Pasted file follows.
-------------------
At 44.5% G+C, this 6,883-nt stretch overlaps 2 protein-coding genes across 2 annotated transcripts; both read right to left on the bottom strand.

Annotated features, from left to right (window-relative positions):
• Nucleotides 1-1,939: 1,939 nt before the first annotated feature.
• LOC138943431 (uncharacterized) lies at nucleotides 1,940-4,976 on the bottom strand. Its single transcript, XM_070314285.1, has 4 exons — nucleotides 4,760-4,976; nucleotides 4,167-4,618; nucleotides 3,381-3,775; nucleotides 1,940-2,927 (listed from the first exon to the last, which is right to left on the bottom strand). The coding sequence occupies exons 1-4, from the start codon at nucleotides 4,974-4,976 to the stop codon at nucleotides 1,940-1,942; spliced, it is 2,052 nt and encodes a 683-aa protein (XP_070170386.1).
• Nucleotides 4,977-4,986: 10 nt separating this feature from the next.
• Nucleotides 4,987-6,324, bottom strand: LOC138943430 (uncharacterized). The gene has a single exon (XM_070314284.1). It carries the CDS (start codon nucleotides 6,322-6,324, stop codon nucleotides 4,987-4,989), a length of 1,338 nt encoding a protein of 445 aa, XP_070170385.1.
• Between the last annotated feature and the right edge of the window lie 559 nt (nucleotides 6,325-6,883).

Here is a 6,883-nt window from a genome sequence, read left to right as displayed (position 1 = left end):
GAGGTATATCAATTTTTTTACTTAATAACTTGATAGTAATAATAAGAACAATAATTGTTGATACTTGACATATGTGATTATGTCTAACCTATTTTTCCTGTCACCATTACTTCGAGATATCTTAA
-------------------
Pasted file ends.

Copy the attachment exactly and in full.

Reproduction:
At 44.5% G+C, this 6,883-nt stretch overlaps 2 protein-coding genes across 2 annotated transcripts; both read right to left on the bottom strand.

Annotated features, from left to right (window-relative positions):
• Nucleotides 1-1,939: 1,939 nt before the first annotated feature.
• LOC138943431 (uncharacterized) lies at nucleotides 1,940-4,976 on the bottom strand. Its single transcript, XM_070314285.1, has 4 exons — nucleotides 4,760-4,976; nucleotides 4,167-4,618; nucleotides 3,381-3,775; nucleotides 1,940-2,927 (listed from the first exon to the last, which is right to left on the bottom strand). The coding sequence occupies exons 1-4, from the start codon at nucleotides 4,974-4,976 to the stop codon at nucleotides 1,940-1,942; spliced, it is 2,052 nt and encodes a 683-aa protein (XP_070170386.1).
• Nucleotides 4,977-4,986: 10 nt separating this feature from the next.
• Nucleotides 4,987-6,324, bottom strand: LOC138943430 (uncharacterized). The gene has a single exon (XM_070314284.1). It carries the CDS (start codon nucleotides 6,322-6,324, stop codon nucleotides 4,987-4,989), a length of 1,338 nt encoding a protein of 445 aa, XP_070170385.1.
• Between the last annotated feature and the right edge of the window lie 559 nt (nucleotides 6,325-6,883).

Here is a 6,883-nt window from a genome sequence, read left to right as displayed (position 1 = left end):
GAGGTATATCAATTTTTTTACTTAATAACTTGATAGTAATAATAAGAACAATAATTGTTGATACTTGACATATGTGATTATGTCTAACCTATTTTTCCTGTCACCATTACTTCGAGATATCTTAA